US national security concerns apart, China’s Huawei has one of the strangest governance structures of any multinational company: a “panel” of three chief executives each of whom rotates into the top executive role every six months.
On the issue of Huawei’s links with the Chinese military, the telecommunications equipment company has proved the equal of any western counterpart when it comes to using spin-doctors to push out a strong and consistent message that it has been maligned. But when it comes to the rotating CEOs, its founder, Ren Zhengfei (who is one of the trio), is remarkably frank that the arrangement is a bold experiment. “Even if we fail, we will not regret our choice because we have blazed a new trail,” he said in the most recent annual report. Read more
In the annals of odd academic tasks, trawling through nearly six decades of obituaries for chief executives ranks highly. But, in doing so, Timothy Quigley of Lehigh University has disinterred interesting evidence that the all-powerful CEO is alive and well.
For a paper to be presented to next month’s Academy of Management annual meeting in Boston, Prof Quigley looked at the market’s response to 193 sudden CEO deaths (with causes from plane crash to cerebral haemorrhage) between 1950 and 2009. The magnitude of investors’ reaction, whether negative or positive, was greater in recent years than in the early part of the period. In fact, the share price rise (or fall) for deaths announced between 1990 and 2009 was more than double the reaction in the 1950s and 1960s. Read more
Corporate governance can be dull. But Nomura’s annual meeting on June 27 will be livened up no end if the Japanese bank’s chairman allows any discussion of shareholder proposal 12, “regarding overhaul of basic daily movements”. Here it is in full:
Details of Proposal: It should be stipulated in the Articles of Incorporation that all toilets within the Company’s offices shall be Japanese-style toilets, thereby toughening the legs and loins and hunkering down on a daily basis, aiming at achieving 4-digit stock prices.
Reasons for Proposal: The Company is on the verge of bankruptcy. In other words, it is the time to hunker down. The Company cannot avoid bankruptcy if it merely adopts a spiritual approach such as encouraging sales persons to speak in a loud voice, but the Company can surely avoid failure if they straddle over a Japanese-style toilet every day and strengthen their lower body. If it cannot, it can only be accepted as a bad luck.
It will be a shame if bitter and partisan debate over whether Rupert Murdoch is “a fit person to exercise the stewardship of a major international company” obscures the more important conclusion of the UK parliament’s culture, media and sport committee on phone-hacking: that he and his son James were wilfully blind to what was going on.
Whether BSkyB, controlled by the Murdoch-owned News Corp, is a “fit and proper” owner of a broadcasting licence is a question for Ofcom, the regulator, which has now entered an “evidence-gathering” phase of its probe.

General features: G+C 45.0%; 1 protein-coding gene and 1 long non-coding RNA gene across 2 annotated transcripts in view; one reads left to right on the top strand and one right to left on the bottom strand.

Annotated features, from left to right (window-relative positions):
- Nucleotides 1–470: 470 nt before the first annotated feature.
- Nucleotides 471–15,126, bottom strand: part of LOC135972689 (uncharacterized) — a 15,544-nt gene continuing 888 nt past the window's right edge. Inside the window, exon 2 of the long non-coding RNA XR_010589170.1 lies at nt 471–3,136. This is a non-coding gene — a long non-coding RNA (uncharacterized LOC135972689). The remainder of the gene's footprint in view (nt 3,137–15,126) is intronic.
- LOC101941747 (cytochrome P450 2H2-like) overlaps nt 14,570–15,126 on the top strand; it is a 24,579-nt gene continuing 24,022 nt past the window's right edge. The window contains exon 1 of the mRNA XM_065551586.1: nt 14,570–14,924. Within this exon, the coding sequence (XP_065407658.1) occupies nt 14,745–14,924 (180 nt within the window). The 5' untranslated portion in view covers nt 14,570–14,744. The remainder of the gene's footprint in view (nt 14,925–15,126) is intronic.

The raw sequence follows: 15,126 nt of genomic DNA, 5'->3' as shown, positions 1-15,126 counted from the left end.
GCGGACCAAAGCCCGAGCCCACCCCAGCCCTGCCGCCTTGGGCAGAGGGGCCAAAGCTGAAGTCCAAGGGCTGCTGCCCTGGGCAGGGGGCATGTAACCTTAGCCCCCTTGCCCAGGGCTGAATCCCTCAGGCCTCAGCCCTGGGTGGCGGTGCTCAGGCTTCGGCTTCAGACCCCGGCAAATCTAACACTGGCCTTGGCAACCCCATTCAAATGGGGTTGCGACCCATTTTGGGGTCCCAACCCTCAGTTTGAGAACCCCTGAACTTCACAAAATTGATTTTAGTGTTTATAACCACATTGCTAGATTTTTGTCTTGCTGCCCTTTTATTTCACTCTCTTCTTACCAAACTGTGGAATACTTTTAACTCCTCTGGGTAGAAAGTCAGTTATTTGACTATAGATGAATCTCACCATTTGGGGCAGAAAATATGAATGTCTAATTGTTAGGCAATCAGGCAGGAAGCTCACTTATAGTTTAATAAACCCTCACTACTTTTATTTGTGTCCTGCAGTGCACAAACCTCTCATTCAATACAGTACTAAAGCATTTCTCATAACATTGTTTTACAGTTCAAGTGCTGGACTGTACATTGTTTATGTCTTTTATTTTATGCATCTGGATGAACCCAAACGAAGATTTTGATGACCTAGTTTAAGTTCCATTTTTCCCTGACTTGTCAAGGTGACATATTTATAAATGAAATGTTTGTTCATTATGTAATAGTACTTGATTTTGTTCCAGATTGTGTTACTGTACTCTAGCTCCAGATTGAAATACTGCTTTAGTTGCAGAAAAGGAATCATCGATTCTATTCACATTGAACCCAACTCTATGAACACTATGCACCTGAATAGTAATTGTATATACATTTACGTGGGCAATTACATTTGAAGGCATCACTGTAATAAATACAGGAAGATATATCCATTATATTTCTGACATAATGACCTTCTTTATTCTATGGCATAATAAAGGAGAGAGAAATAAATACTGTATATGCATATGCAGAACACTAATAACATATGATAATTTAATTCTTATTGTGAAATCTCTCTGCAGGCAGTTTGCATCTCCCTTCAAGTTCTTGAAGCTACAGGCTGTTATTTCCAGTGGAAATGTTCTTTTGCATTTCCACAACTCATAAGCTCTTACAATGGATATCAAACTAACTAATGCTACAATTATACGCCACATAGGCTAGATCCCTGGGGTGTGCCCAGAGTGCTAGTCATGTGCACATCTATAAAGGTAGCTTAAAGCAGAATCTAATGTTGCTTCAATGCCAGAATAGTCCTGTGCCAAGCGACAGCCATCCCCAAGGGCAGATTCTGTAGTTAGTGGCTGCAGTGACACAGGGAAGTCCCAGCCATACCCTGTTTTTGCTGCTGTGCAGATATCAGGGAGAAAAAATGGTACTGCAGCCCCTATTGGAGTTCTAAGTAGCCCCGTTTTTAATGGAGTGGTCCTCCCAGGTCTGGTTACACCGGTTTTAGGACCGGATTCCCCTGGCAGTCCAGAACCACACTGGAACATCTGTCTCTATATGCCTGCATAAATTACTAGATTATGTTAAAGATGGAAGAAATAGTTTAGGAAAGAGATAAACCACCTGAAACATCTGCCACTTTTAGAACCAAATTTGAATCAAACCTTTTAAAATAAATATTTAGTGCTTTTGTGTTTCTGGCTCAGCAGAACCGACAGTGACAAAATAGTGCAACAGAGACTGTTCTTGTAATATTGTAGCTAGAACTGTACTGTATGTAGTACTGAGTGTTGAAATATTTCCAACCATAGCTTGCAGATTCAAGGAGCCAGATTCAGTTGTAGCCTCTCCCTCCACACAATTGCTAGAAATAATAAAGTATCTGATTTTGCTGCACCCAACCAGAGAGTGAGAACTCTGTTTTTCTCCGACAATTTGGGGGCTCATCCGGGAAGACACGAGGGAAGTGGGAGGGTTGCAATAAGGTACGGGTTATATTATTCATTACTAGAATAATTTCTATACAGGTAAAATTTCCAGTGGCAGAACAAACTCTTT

But as even the dissenting members of the committee said on Tuesday, if the “fit person” line had been omitted from the report, they would have voted unanimously to back it, including the charge that the Murdochs oversaw a culture of wilful blindness. Read more
The problem with conventional wisdom is that academics will insist on testing whether it is truly wise.
So the popular assumption that Lehman Brothers would not have collapsed if it had been Lehman Sisters (to quote, among others, European commissioner Viviane Reding and former UK minister Harriet Harman) seems to take a knock from a new discussion paper published by Germany’s Bundesbank. It concludes:
Board changes that result in a higher proportion of female executives also lead to a more risky conduct of business.
“Day by day Volkswagen… appears less like a public company, and more like a complex oligarchy.” That’s how The Economist began a critique of the German carmaker’s flawed corporate governance – in December 2005.
Not much has changed since, as the latest developments in Wolfsburg suggest. In spite of periodic protests about governance, Ferdinand Piëch, VW’s chairman, has reinforced his hold over the group and is expected to seek another five-year term in the chair. The latest news is that his wife, Ursula, will stand for nomination to the board. This may be, as the FT wrote on Sunday, part of “a fairly well-established tradition of spouses taking up powerful positions at German companies”, citing the board positions held by Friede Springer at Axel Springer, and Liz Mohn, at Bertelsmann. But to anybody outside this tradition of family-controlled companies, it looks distinctly odd. As Dow Jones pointed out in its account, “there are no reports…. that would suggest she has any high-profile corporate management experience“. Read more
It’s more common to cite strategic than structural differences as a reason for resignation. But Carla Smits-Nusteling – one of the most prominent women in Dutch business – is quitting KPN, the telecoms group, because, in the words of Tuesday’s statement, “she does not agree with the internal governance of the company in the new executive structure”.
Ms Smits-Nusteling, KPN’s finance director, sat on its management board (which is itself overseen by a supervisory board, in the continental European style). KPN has expanded that board from three people to 12, by bringing in all the divisional heads.
This could be about power. After all, a one-third say in decisions about a company’s operational direction is different from a one-twelfth say. Jos Versteeg, an analyst at Theodoor Gilissen, a Dutch bank, told Dow Jones:
The new management structure might compromise some of [Ms Smits-Nusteling's] executive authorities, handing over more power to the CEO, which could be the reason for her dissatisfaction.